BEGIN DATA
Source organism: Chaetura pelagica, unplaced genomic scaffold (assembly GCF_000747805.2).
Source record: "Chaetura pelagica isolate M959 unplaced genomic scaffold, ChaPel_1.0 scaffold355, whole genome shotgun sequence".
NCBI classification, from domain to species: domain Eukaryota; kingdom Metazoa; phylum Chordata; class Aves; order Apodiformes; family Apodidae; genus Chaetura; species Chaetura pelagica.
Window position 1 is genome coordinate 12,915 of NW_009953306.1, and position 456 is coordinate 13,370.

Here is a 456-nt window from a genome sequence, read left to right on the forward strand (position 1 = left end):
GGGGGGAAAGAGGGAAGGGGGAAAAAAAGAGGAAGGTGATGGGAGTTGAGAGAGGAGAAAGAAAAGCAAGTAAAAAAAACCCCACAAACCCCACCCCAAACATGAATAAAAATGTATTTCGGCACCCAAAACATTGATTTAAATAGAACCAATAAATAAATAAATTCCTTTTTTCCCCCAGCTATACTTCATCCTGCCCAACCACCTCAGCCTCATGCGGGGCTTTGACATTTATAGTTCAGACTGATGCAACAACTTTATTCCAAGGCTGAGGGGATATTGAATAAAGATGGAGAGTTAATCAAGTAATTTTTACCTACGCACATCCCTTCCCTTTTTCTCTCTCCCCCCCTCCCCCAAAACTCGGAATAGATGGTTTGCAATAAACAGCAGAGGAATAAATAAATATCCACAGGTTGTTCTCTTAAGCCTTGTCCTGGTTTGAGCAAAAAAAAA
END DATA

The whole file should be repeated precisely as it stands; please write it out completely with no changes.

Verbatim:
Source organism: Chaetura pelagica, unplaced genomic scaffold (assembly GCF_000747805.2).
Source record: "Chaetura pelagica isolate M959 unplaced genomic scaffold, ChaPel_1.0 scaffold355, whole genome shotgun sequence".
NCBI classification, from domain to species: domain Eukaryota; kingdom Metazoa; phylum Chordata; class Aves; order Apodiformes; family Apodidae; genus Chaetura; species Chaetura pelagica.
Window position 1 is genome coordinate 12,915 of NW_009953306.1, and position 456 is coordinate 13,370.

Here is a 456-nt window from a genome sequence, read left to right on the forward strand (position 1 = left end):
GGGGGGAAAGAGGGAAGGGGGAAAAAAAGAGGAAGGTGATGGGAGTTGAGAGAGGAGAAAGAAAAGCAAGTAAAAAAAACCCCACAAACCCCACCCCAAACATGAATAAAAATGTATTTCGGCACCCAAAACATTGATTTAAATAGAACCAATAAATAAATAAATTCCTTTTTTCCCCCAGCTATACTTCATCCTGCCCAACCACCTCAGCCTCATGCGGGGCTTTGACATTTATAGTTCAGACTGATGCAACAACTTTATTCCAAGGCTGAGGGGATATTGAATAAAGATGGAGAGTTAATCAAGTAATTTTTACCTACGCACATCCCTTCCCTTTTTCTCTCTCCCCCCCTCCCCCAAAACTCGGAATAGATGGTTTGCAATAAACAGCAGAGGAATAAATAAATATCCACAGGTTGTTCTCTTAAGCCTTGTCCTGGTTTGAGCAAAAAAAAA